BMW has orbited around the pickup segment several times over the past few years without landing in it. In 2016, right after Mercedes-Benz badge-engineered a Nissan Navara into the short-lived X-Class, one of the Munich-based company’s executives confirmed his team was “watching the [pickup] space closely.” In 2019, an X7-based pickup concept made its debut to haul motorcycles. The final call is no, however.

“I think a pickup truck is beyond the brand,” explained Bernd Körber, the senior vice president of BMW brand and product management, in an interview with enthusiast publication BMW Blog. “In principle, I would say for a brand like BMW to differentiate, to make cars that are dream cars that really bring out the essence of BMW, we need niche models,” he added. In his opinion, a truck simply wouldn’t fit the bill.

Mercedes-Benz came to a similar conclusion: It axed the X-Class (which wasn’t imported to the United States) three years after unveiling the model. Over at Audi, we haven’t seen a production-bound truck, but the Activesphere concept shown in 2023 featured a truck-like cargo box.

That doesn’t mean BMW buyers will need to look elsewhere if they want a vehicle capable of serious off-roading. Körber told BMW Blog that his team has noticed rugged off-roaders, such as the Land Rover Defender and the Toyota Land Cruiser, have become increasingly popular in recent years. BMW doesn’t have Land Rover’s off-roading heritage, though it briefly owned the British brand and supplies some of its engines, but it’s open to the idea of giving buyers a more outdoorsy alternative to the popular SUVs in its range, like the X3 and the X5.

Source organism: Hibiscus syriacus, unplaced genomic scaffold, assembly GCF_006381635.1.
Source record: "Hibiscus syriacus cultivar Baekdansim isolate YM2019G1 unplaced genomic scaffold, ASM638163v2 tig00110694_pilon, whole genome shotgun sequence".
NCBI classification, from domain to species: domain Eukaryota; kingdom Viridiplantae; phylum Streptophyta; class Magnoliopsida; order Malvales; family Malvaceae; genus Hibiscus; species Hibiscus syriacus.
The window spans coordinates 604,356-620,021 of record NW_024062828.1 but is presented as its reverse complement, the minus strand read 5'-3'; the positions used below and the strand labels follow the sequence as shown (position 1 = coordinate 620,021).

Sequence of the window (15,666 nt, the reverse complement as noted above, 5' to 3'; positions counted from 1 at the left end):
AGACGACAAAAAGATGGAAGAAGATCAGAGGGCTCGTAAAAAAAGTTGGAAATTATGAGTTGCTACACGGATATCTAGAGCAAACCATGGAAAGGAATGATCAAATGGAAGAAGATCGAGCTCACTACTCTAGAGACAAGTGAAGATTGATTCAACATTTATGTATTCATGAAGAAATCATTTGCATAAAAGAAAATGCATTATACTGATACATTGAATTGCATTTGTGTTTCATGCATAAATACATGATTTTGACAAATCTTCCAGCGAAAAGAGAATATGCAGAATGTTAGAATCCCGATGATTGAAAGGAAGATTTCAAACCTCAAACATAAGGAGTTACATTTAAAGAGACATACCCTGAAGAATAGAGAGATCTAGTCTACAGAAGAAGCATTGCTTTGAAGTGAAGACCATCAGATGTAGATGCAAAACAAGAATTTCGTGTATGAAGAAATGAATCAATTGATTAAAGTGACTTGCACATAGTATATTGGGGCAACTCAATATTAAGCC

“Open to” isn’t synonymous with “developing,” and it sounds like nothing is set in stone; this is just an idea bouncing around Munich’s executive board meetings. One factor working in favor of a more rugged SUV is that it would have a global appeal. “Rugged is an interesting trend because it has moved from [being a] U.S., South Africa, and Australia phenomenon into a global phenomenon,” Körber pointed out.

If the model receives the proverbial green light for production, BMW Blog speculates that it will arrive as a more off-road-capable evolution of an existing model rather than as a standalone nameplate. Put another way, we’re more likely to see a jacked-up X5 with meaty tires than a boxy, G-Class-like SUV designed from the ground up to rip across the desert. There’s no word on when a decision will be made, however.



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